Comment Section: Downhill Skateboarding Is Very Much Alive and Hiding Out In The Mountains

 In Comment Section

This is Mike. Mike comes out to Tuna every weekend and has a great time sessioning corners because he fucking loves skating. Mike is rad.

This post by Max Dubler

Browsing social media over the last few months, I have noticed a dispiriting trend of people referring to downhill skateboarding as “dead” and blaming various people and forces for “killing downhill.” This is misguided.

Back when I started skating downhill, the scene was very very small, the gear was kinda shitty and hard to come by, videos came out infrequently, and we had to walk to every slide jam uphill in the snow.

In the ten years since then, I have seen an explosion of technological innovation that has made skating downhill easier, safer, cheaper, and more fun than ever. There are now dozens of excellent skateboard events every year. Strong scenes all over the world are pumping out rad videos on a daily basis. There are many many more skaters: I don’t have to be friends with everyone I know who owns slide gloves.

Yes, the business side has taken a hit over the past few years as teenagers all over the world have realized that they do not need $600 racing skateboards to get to school. As a result, many of us in The Industry are finding it harder to make a living hanging out with our friends and skateboarding all day. It’s more difficult to get sponsored than it was a few years ago, and harder still to get a paying sponsorship. That said, very few people will ever get free skate gear and the fact that industry assholes like me make less money than we used to has no impact on 99% of the people who skate.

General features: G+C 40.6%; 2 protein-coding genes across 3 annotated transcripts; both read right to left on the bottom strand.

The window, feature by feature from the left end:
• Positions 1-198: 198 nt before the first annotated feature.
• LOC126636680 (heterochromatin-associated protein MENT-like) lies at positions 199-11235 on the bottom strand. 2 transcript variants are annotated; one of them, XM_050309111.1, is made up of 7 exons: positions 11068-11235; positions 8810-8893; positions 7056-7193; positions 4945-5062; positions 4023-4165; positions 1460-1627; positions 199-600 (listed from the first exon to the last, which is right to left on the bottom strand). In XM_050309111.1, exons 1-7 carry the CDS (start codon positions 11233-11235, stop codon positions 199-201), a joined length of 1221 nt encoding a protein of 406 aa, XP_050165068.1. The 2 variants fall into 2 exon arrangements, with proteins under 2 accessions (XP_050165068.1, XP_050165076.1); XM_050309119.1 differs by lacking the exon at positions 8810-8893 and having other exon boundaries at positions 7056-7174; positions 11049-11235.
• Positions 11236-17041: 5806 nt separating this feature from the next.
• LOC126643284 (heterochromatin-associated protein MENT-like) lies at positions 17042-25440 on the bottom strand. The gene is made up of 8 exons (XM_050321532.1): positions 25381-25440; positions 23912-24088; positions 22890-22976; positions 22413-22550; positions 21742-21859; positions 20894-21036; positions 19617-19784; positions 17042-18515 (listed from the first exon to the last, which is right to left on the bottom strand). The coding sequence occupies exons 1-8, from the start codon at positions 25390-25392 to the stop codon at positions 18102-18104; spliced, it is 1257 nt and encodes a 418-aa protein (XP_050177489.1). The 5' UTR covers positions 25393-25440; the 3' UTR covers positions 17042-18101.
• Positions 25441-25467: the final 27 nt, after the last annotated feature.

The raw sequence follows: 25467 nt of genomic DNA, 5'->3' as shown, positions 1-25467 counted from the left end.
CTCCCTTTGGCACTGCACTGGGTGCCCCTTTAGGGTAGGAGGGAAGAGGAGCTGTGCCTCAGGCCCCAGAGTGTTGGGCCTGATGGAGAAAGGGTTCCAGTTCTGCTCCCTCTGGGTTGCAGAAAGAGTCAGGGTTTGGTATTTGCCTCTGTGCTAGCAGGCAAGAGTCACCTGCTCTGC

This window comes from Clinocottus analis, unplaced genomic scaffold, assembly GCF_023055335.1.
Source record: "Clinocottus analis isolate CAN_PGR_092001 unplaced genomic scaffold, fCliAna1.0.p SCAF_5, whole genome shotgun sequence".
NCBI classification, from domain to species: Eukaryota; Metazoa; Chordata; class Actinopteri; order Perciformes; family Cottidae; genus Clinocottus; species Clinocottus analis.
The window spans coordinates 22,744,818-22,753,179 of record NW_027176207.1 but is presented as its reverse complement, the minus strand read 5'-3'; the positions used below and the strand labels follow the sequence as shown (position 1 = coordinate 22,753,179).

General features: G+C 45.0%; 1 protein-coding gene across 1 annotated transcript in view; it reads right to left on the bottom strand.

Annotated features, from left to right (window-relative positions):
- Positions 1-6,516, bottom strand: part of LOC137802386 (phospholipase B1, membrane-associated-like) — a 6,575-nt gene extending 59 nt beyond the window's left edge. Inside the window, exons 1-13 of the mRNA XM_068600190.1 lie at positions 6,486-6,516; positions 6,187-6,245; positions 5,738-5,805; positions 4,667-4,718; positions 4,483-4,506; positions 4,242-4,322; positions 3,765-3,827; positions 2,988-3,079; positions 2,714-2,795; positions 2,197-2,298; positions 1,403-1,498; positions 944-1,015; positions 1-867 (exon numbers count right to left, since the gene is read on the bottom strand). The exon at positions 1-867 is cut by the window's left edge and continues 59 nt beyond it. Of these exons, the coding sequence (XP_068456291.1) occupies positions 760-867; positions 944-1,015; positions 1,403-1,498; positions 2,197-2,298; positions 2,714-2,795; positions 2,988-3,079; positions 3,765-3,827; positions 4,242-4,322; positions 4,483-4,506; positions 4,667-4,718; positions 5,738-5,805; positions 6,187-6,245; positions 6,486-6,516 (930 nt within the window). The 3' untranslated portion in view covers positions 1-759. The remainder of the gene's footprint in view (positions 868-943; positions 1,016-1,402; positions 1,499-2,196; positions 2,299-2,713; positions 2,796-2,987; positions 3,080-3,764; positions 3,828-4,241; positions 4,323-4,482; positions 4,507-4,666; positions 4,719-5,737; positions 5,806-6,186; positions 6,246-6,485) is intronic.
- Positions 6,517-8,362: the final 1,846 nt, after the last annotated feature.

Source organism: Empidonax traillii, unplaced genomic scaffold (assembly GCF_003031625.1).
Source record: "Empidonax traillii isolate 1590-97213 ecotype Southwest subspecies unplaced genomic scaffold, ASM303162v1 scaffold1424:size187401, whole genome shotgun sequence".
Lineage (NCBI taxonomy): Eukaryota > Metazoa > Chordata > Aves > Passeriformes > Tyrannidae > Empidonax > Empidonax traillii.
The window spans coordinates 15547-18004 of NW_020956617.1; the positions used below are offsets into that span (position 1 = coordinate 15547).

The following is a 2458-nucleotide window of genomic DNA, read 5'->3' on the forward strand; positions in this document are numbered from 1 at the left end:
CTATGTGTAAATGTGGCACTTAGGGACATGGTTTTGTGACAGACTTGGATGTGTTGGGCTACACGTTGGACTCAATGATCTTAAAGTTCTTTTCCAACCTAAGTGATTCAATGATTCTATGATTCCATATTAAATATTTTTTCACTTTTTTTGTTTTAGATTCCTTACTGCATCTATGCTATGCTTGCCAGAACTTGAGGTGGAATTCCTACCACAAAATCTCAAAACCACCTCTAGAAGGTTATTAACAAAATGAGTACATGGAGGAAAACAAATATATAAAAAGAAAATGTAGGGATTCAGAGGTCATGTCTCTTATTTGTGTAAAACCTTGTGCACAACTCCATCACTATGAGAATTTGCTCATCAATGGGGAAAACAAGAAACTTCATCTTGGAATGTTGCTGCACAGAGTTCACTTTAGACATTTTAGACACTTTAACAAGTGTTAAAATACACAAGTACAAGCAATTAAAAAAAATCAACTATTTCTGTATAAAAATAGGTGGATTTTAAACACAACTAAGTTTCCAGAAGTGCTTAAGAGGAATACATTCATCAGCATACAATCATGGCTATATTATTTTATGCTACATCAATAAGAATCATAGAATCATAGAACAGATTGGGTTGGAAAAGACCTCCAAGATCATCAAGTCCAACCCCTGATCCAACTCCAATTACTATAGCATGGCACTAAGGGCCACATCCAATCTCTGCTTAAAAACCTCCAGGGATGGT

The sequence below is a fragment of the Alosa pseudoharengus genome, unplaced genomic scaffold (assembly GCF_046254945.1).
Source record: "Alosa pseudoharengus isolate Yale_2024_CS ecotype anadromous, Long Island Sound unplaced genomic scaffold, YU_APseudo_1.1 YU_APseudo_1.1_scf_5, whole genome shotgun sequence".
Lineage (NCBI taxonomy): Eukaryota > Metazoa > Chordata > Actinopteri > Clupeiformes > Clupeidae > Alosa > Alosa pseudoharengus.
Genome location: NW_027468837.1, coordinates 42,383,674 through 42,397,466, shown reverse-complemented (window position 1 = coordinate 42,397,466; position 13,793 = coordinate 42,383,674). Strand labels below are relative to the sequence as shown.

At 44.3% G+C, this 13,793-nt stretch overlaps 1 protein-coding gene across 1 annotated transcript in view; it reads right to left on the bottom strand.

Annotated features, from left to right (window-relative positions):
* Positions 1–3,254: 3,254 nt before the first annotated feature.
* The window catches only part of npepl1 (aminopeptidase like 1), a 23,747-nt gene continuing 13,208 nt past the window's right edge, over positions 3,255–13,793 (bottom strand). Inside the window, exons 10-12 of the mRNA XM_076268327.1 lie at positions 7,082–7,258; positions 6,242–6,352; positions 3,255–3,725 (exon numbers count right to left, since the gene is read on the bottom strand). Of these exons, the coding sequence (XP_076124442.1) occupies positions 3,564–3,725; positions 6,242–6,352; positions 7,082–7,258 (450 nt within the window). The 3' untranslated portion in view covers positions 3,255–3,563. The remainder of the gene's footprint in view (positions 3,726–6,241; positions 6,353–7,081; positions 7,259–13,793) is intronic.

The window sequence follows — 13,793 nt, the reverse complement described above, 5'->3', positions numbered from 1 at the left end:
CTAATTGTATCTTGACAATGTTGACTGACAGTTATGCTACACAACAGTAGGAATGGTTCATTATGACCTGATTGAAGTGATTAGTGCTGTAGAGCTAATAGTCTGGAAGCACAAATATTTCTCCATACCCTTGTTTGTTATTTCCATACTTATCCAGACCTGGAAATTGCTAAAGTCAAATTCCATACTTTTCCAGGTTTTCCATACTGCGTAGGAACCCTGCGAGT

Let’s all get some perspective on the whole “downhill is dead” thing:

If downhill skateboarding were truly “dead,” it would be impossible to find quality gear. This is not the case: the gear is better, cheaper, and more widely available than ever. While I mourn the loss of small boutique board builders, all the major companies that invested in the creation of innovative new technologies that make skateboarding easier and more fun are still around and putting out exciting new products, while the opportunists who simply wanted to make a buck are gone. (Seriously, as someone who learned how to predrift on Gumballs, you guys don’t know how good you have it.)

If downhill skateboarding were truly “dead,” there would be very few events due to a lack of interest and entry fees. This is not the case: almost all of the good events are still around and better than ever, sick new ones are popping up, and the crappy ones are gone. Next year’s event calendar is rad.

If downhill skateboarding were truly “dead,” it would be difficult to find people to go skate with. This is not the case: there are strong downhill scenes all over the world, from Tenerife to Tennessee. Creative, talented people in those scenes are pumping out awesome photos and videos on a daily basis and that media is finding an enthusiastic audience on social media.

Assuming you aren’t in the sponsored skater media-industrial complex, there has never been a better time to skate down hills. Rad shit is out there. Go get some.

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